Apple receives Senate inquiry on Face ID privacy concerns

Despite trying to assuage fears its new facial recognition technology, known as Face ID is safe and secure, Apple has received an inquiry from the U.S. Senate about just how safe it really is.

In a letter addressed to Apple CEO Timothy D. Cook, Sen. Al Franken, D-MN, notes that while details of the highly-anticipated iPhone X, which uses Face ID and its unlocking capabilities are still emerging, he is "encouraged by the steps that Apple states it has taken to implement the system responsibly."

Despite that, some questions still remain.

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"However, substantial questions remain about how Face ID will impact iPhone users' privacy and security, and whether the technology will perform equally well on different groups of people," the former "Saturday Night Live" cast member turned politician wrote in the letter. "To offer clarity to the millions of Americans who use your products, I ask that you provide more information on how the company has processed these issues internally, as well as any additional steps that it intends to take to protect its users."

Franken is the Chairman of the Senate Judiciary Subcommittee on Privacy, Technology and the Law.

In a statement to Fox News, Apple said: "Our teams have been developing the technologies behind Face ID for several years, and our users’ privacy has been a priority since the very beginning."

The company added, "We’re confident that our customers will love using the feature and find it an easy and natural way to unlock their iPhone X. We will offer more details on Face ID as we near the product’s availability."

Apple Senior Vice President of Worldwide Marketing, Phil Schiller, introduces the iPhone X during a launch event in Cupertino, California, U.S. September 12, 2017. REUTERS/Stephen Lam - HP1ED9C1I90DE

Apple Senior Vice President of Worldwide Marketing, Phil Schiller, introduces the iPhone X during a launch event in Cupertino, California, U.S. September 12, 2017. REUTERS/Stephen Lam - HP1ED9C1I90DE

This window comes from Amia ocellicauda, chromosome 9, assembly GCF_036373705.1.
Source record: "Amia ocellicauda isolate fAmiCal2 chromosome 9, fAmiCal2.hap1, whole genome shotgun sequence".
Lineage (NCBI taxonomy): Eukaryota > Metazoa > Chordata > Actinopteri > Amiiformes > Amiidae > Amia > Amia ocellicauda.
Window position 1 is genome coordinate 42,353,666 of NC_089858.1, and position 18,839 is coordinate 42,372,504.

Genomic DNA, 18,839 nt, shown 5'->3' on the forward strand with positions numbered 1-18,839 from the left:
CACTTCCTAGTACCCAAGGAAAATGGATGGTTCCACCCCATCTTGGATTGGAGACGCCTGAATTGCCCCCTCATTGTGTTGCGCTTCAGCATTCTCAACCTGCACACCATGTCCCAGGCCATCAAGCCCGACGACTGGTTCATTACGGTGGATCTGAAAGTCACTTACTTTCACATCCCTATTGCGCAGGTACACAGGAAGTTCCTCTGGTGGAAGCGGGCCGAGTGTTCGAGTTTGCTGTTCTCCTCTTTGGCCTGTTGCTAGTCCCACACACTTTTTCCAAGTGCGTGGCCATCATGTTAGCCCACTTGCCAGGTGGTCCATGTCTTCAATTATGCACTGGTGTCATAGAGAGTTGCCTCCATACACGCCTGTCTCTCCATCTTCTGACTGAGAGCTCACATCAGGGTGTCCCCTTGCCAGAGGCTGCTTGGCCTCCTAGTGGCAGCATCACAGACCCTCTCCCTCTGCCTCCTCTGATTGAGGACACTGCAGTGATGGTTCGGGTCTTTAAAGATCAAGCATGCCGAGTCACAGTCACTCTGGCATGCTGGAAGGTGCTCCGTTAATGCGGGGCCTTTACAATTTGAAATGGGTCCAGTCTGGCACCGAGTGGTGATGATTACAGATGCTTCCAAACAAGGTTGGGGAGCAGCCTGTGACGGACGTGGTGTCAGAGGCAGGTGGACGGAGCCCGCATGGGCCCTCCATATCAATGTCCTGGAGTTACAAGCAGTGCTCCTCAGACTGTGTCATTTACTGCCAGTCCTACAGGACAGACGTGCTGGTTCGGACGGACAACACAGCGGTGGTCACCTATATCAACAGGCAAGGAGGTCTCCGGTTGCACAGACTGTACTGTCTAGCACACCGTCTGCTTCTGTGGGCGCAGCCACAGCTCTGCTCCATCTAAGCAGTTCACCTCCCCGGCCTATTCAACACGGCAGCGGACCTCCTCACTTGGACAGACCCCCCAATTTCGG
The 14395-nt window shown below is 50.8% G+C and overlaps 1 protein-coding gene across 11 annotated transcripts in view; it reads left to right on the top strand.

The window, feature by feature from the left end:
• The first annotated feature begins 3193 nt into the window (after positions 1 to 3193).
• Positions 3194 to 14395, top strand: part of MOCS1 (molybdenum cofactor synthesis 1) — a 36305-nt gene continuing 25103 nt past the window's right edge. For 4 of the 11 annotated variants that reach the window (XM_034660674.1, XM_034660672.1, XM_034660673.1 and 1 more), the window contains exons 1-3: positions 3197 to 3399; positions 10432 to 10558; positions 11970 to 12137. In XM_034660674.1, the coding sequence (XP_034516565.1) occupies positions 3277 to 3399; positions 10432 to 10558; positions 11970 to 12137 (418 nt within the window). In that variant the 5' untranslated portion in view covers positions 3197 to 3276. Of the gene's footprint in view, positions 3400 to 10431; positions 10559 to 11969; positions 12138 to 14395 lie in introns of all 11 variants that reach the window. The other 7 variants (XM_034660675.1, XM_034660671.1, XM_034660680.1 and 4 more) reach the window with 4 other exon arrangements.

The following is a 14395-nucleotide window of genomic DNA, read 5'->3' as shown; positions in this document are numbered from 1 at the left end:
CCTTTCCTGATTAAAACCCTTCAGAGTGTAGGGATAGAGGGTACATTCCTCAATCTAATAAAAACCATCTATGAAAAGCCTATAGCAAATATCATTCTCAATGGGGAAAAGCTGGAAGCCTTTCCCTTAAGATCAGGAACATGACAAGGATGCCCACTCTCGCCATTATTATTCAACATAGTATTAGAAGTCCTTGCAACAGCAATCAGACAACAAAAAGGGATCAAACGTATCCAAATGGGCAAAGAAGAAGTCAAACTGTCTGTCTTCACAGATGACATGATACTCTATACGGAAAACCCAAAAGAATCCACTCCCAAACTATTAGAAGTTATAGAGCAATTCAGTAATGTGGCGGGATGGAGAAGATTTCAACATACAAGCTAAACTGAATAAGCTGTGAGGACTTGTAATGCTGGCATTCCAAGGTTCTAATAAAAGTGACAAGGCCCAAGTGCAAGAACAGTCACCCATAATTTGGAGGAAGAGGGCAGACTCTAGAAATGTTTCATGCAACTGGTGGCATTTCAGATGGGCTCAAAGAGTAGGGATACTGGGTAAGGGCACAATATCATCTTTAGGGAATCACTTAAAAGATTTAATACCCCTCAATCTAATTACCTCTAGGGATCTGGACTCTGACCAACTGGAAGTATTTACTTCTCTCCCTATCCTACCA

Mike Kail, Chief Technology Officer at cloud-based security company CYBRIC said that he believes Apple takes "privacy and security extremely seriously," and he places "implicit trust" in the company.

Kail added that with Apple storing the facial credentials on the device itself, it "adds a bit of 'multi-factor authentication' to the solution as the hacker would need to physically have your device to access that, and provided you take other security measures such as 'Find My iPhone' and remote wiping, that should help alleviate some of those concerns."

During the iPhone launch event, Apple senior vice president of marketing Phil Schiller said that the facial recognition technology can adapt as your face changes. "Face ID learns your face. It learns who you are," said Schiller. This includes changes such as growing facial hair, wearing makeup or other alterations people might make to their face.

Franken, however, has specifically asked Apple to answer 10 questions, including issues like where Apple obtained the 1 billion images it used to develop the Face ID algorithm, steps it took to ensure the system was trained on a diverse set of faces and how Face ID can recognize an actual face, as opposed to a photo.

Also included in the list are questions such as:

In order for Face ID to function and unlock the device, is the facial recognition system "always on/5 meaning does Face ID perpetually search for a face to recognize? If so:

a. Will Apple retain, even if only locally, the raw photos of faces that are used to unlock (or attempt to unlock) the device?

b. Will Apple retain, even if only locally, the faceprints of individuals other than the owner of the device?

What safeguards has Apple implemented to prevent the unlocking of the iPhone X when an individual other than the owner of the device holds it up to the owner's face?

How will Apple respond to law enforcement requests to access Apple's faceprint data or the Face ID system itself?

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Apple addressed some of these issues during the event, with Schiller saying that just holding the iPhone X up will not work if it's not properly aligned with a person's face. “If your eyes are closed, if it’s not lined up, it’s not going to work," the Apple executive added.

Schiller also said the company worked with Hollywood makeup artists and professional mask makers to thwart users trying to game the system. It also makes use of the iPhone X's infrared camera, its A11 Bionic processor, as well as a heavy emphasis on machine learning, going so far as to create a neural network for the iPhone X that creates a mathematical model of a person's face.

Apple touted the security of its new Face ID compared to the previous method for unlocking iPhones, known as Touch ID. Apple said the chances of someone being able to unlock your phone with Touch ID, which utilizes a finger print, is 1 in 50,000. With Face ID, it's 1 in 1 million.

The Cupertino, Calif.-based tech giant has also worked to make its upcoming mobile operating sytem, iOS 11 extraordinarily secure. If law enforcement wanted to do a forensic search on iOS 11, they would need a passcode, Nicholas Weaver, senior staff researcher focusing on computer security at the International Computer Science Institute at Berkeley, told Forbes.

The inquiry from Sen. Franken was first reported by the tech website Recode.

Follow Chris Ciaccia on Twitter @Chris_Ciaccia. This story has been updated to include Apple's response and comments from Kail.